[For continuing updates on the transport of the boulder for Michael Heizer’s Levitated Mass, click here.]
Sunday’s Los Angeles Times included a terrific article on California museums’ engagement with Latin American art. It’s only natural—Southern California was once part of Mexico, after all; the history of this region is reflected in the art and artifacts of the indigenous cultures of the Americas (as well as Europeans, as the recently closed Contested Visions in the Colonial World demonstrated).
LACMA is incredibly committed to its collection and exhibition of Latin American art, as the Times article noted. To delve deeper, here are some links to a variety of ways LACMA is furthering scholarship and sharing with local and international audiences:
On view now through May 6 is In Wonderland: The Surrealist Adventures of Women Artists in Mexico and the United States, featuring works by Frida Kahlo, Leonora Carrington, Remedios Varo, and many more.
Opening April 1 is Children of the Plumed Serpent: The Legacy of Quetzalcoatl in Ancient Mexico, featuring objects from 1200–1500 AD such as frescoes, codices, featherworks, and more.
Additionally, we recently closed Contested Visions in the Spanish Colonial World, which will travel to the Museo Nacional de Historia del Castillo de Chapultepec this summer.
As the Los Angeles Times article noted, LACMA is also touring an exhibition of objects from its permanent collection of ancient Indian art. The exhibition recently finished at the Museo Nacional de las Culturas in Mexico City and is now heading for the Centro Cultural Palacio de la Moneda in Santiago, Chile. Curator Stephen Markel recently wrote about the exhibition for Unframed.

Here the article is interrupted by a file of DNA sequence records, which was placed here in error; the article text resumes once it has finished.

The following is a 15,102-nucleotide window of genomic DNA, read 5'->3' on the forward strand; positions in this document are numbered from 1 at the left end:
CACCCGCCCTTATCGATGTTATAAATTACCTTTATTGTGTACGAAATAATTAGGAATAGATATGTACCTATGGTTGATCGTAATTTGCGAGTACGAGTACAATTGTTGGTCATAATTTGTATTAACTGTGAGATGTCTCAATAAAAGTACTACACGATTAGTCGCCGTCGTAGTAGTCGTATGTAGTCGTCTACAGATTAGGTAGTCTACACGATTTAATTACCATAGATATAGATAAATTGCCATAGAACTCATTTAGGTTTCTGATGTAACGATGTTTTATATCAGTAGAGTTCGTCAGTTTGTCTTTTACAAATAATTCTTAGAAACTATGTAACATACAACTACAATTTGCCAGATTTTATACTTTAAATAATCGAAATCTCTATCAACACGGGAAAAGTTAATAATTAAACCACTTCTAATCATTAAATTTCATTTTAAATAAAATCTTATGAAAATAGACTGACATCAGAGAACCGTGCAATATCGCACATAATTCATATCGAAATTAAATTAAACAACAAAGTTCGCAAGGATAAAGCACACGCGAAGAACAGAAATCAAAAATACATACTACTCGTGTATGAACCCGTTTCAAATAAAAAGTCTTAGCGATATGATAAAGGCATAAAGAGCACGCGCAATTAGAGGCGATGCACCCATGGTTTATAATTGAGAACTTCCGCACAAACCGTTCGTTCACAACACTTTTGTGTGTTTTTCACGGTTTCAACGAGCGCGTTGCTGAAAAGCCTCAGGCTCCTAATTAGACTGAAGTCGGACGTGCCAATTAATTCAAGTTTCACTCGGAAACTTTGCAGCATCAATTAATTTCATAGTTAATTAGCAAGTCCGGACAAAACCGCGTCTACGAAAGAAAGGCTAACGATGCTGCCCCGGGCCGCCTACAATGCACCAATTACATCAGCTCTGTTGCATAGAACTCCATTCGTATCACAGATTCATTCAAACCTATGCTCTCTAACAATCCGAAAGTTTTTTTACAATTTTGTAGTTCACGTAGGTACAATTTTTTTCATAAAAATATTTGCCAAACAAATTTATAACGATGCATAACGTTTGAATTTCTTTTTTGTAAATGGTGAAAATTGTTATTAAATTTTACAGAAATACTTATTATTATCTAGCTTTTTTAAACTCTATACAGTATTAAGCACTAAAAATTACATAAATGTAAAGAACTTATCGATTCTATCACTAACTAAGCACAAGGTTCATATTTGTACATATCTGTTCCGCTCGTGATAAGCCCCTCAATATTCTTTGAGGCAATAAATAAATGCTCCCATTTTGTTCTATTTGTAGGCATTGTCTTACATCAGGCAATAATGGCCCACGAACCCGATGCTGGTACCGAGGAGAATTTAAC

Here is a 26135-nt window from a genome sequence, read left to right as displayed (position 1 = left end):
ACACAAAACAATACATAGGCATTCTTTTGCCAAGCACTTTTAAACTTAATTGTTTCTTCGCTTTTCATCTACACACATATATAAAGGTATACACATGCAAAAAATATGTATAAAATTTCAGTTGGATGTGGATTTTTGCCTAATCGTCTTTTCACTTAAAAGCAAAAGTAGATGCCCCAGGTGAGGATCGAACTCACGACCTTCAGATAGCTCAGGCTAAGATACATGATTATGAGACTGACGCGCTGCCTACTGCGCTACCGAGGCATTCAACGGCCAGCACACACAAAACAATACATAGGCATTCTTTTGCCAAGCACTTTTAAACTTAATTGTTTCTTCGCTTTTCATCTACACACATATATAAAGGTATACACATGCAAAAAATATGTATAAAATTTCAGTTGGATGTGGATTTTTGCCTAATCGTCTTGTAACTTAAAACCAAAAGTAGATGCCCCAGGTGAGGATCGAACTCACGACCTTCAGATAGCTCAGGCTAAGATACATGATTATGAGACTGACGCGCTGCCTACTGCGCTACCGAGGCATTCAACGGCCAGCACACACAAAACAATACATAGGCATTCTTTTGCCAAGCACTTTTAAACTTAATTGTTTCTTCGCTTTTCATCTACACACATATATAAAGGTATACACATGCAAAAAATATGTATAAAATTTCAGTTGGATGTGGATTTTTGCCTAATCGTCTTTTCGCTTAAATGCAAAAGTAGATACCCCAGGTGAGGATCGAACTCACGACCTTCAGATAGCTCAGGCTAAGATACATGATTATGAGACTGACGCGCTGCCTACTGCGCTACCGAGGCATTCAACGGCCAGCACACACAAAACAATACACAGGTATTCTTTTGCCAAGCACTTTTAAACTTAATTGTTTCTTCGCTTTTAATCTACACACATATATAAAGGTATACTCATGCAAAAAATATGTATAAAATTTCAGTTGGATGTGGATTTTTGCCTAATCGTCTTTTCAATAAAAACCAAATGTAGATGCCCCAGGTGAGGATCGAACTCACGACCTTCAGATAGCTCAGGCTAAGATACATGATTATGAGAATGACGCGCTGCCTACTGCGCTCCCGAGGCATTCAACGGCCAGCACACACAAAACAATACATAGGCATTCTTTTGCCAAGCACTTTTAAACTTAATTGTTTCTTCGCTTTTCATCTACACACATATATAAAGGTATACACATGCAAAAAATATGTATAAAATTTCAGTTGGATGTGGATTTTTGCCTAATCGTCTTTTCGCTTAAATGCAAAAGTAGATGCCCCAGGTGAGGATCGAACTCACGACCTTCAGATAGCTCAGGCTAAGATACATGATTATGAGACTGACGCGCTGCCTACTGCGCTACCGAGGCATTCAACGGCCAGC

Our permanent collection of Latin American art is on view in the Art of the Americas Building in a unique installation that takes you from ancient to contemporary. The ancient galleries were designed by artist Jorge Pardo in 2008 and feature vibrant colors and undulating walls. Don’t miss the colonial, modern, and contemporary works on view in the same floor, too, including Roberto Matta’s Burn, Baby, Burn. You can learn more about our collection online, too—see highlights from the ancient collection or colonial through modern. You can also download select free, high-resolution images from our image library, including many works from our Latin American art collection.
LACMA is also active in terms of education, from elementary school all the way up to PhDs. On view now in a gallery at the Charles White Elementary School is A is for Zebra, an eclectic exhibition about language that includes ancient Aztec objects, facsimiles of Goya’s Caprichos, and works by John Baldessari and Mel Bochner. We talked with curator Jose Luis Blondet about the exhibition last month. We also send art to schools via the Ancient World Mobile and Maya Mobile, which teach sixth and seventh-graders about ancient cultures from the Americas, Egypt, Rome, and Asia.
At the other end of the educational spectrum, LACMA is also stewarding the Foundation for the Advancement of Mesoamerican Studies, Inc. (FAMSI), including the incredibly rich website famsi.org.
Finally, what with all the hullabaloo surrounding the transport of the boulder that will be part of Michael Heizer’s Levitated Mass, it’s worth pointing out an interesting connection Heizer himself has to ancient American cultures. His father, Robert F. Heizer, was a noted anthropologist who specialized in Native American Indian cultures of California and Nevada and the Olmec culture at the La Venta site in Tabasco. Among his many achievements, Robert Heizer actually discovered some Olmec portrait heads in La Venta—much like the heads displayed at LACMA in the 2008 exhibition Olmec: Colossal Masterworks from Ancient Mexico. In fact, the museum commissioned Michael Heizer to design the magnificent pedestals on which those extraordinary heads sat for the exhibition.